Crowds gathered along the Fox River in Oshkosh Saturday afternoon as news broke that a helicopter had crashed into the river.

But for one person standing along the shoreline, the news hit closer to home than anyone.

“It’s just sort of a weird feeling,” photographer Pete Boden told Local 5, “knowing that I just got off it five minutes ago and then it crashed.”

Pete had been hired to take aerial photographs of the boats participating in the Lake Winnebago Four Horsemen Poker Run, and had been flying in the helicopter with pilot Jonathan Bahr until he decided to take a lunch break.

“We were deciding when to get fuel and when not to get fuel, so because of where we were at I [said] why don’t you go ahead and drop me off, you can go get fuel because they were at the lunch stop,” Pete said. “So he dropped me off, [I] grabbed my stuff, proceeded to walk away from the helicopter, and about five minutes later, somebody came up and said the helicopter crashed.”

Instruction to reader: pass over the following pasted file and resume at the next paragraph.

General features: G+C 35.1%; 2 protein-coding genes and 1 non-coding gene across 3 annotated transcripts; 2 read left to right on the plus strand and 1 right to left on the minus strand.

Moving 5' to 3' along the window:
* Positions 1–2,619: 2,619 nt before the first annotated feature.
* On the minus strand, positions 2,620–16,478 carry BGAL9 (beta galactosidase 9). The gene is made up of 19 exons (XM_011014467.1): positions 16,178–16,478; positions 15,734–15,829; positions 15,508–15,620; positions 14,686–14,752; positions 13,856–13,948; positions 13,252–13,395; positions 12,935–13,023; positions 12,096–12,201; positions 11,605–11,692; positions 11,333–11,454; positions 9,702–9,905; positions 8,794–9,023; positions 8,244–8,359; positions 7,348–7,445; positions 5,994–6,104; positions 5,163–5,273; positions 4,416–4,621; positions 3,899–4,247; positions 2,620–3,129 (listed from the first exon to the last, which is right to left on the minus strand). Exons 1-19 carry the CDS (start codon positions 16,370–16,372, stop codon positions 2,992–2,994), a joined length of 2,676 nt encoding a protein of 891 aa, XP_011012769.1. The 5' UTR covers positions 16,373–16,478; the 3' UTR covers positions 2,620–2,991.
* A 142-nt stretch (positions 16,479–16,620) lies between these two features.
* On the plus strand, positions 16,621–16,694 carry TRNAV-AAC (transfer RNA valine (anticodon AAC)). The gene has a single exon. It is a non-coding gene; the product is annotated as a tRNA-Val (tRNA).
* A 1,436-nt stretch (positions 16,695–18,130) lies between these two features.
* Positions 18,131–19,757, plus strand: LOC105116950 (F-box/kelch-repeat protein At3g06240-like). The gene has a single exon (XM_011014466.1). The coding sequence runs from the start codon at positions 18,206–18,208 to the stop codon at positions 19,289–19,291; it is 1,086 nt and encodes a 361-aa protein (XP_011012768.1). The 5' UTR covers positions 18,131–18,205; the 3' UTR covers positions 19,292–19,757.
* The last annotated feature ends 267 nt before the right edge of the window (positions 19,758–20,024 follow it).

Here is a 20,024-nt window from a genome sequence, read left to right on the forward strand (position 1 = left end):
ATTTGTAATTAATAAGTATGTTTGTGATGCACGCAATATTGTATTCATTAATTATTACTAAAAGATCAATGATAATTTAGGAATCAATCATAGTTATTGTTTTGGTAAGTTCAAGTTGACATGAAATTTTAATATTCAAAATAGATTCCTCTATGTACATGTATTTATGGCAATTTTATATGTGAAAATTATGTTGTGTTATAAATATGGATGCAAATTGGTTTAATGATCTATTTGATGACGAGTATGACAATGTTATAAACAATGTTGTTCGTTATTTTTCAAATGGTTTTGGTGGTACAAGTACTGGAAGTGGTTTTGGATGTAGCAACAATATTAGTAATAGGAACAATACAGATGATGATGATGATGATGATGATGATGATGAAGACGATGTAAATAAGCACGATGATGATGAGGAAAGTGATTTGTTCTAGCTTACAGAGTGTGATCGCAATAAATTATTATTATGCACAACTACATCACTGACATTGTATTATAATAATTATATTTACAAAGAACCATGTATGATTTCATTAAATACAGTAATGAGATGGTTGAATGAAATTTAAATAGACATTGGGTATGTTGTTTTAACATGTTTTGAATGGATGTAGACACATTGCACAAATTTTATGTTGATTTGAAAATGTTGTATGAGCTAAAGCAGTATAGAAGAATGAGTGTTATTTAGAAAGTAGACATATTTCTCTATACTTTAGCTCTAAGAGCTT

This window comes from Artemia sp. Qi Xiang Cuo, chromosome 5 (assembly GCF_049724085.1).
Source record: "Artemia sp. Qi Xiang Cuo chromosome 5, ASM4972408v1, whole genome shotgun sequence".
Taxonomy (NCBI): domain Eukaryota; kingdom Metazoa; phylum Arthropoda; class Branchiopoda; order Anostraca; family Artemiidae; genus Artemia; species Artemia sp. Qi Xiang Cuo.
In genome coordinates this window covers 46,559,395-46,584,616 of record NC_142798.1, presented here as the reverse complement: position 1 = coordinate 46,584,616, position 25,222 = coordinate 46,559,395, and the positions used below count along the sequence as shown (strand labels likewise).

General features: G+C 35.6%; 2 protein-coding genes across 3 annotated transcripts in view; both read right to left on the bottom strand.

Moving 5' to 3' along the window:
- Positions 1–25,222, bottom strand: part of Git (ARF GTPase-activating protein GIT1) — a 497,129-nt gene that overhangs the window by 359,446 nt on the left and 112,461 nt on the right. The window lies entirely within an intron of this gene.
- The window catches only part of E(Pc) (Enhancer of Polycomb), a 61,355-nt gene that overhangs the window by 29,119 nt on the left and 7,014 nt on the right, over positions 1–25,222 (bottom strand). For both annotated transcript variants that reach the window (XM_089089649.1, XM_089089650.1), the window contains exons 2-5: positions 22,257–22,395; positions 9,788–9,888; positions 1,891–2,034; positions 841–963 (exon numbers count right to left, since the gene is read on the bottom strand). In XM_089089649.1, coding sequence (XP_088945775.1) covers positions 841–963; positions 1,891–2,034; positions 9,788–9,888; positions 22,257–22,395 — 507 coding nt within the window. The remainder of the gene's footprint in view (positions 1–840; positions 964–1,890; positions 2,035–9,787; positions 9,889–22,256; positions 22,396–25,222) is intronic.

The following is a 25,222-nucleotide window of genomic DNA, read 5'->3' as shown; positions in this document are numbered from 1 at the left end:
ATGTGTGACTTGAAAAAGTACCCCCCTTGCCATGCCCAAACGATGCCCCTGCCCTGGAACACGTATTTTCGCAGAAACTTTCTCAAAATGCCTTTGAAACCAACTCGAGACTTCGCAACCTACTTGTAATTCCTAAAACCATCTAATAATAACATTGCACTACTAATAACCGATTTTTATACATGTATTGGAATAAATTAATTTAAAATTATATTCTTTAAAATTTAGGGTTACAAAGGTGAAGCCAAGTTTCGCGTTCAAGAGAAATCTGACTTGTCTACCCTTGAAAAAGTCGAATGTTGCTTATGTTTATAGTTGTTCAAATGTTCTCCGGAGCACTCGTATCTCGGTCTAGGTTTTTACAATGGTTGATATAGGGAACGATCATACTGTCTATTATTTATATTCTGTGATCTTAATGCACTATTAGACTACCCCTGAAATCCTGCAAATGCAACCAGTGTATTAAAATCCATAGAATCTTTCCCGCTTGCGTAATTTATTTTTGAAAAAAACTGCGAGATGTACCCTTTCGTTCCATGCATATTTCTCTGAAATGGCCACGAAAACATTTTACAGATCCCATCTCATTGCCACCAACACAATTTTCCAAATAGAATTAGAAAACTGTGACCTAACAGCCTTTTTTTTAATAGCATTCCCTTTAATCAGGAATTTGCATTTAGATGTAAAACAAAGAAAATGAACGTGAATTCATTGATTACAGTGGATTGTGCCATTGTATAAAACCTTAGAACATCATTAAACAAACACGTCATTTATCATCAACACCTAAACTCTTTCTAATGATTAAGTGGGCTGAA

Pete recalls that over the next several minutes, the group learned more information about what had happened. He did not yet realize that he himself had had a close call.

“My phone started ringing from my publisher and other people wondering if I was okay,” he said, “and then they heard my voice, they were relieved I wasn’t dead and wasn’t on the helicopter.”

Pete took to Facebook to let everyone know that he was okay, but that the pilot had passed away. He says that he plans to continue to work from helicopters.

“Aviation in general can be dangerous, just the same as driving cars,” he said. “You accept that it’s part of the job and you hope you’re not one of the statistics.”

Pete says that type of uncertainty is a part of life, “[I’m] just glad to be here and tomorrow’s not promised for anyone, so, it just wasn’t my time.”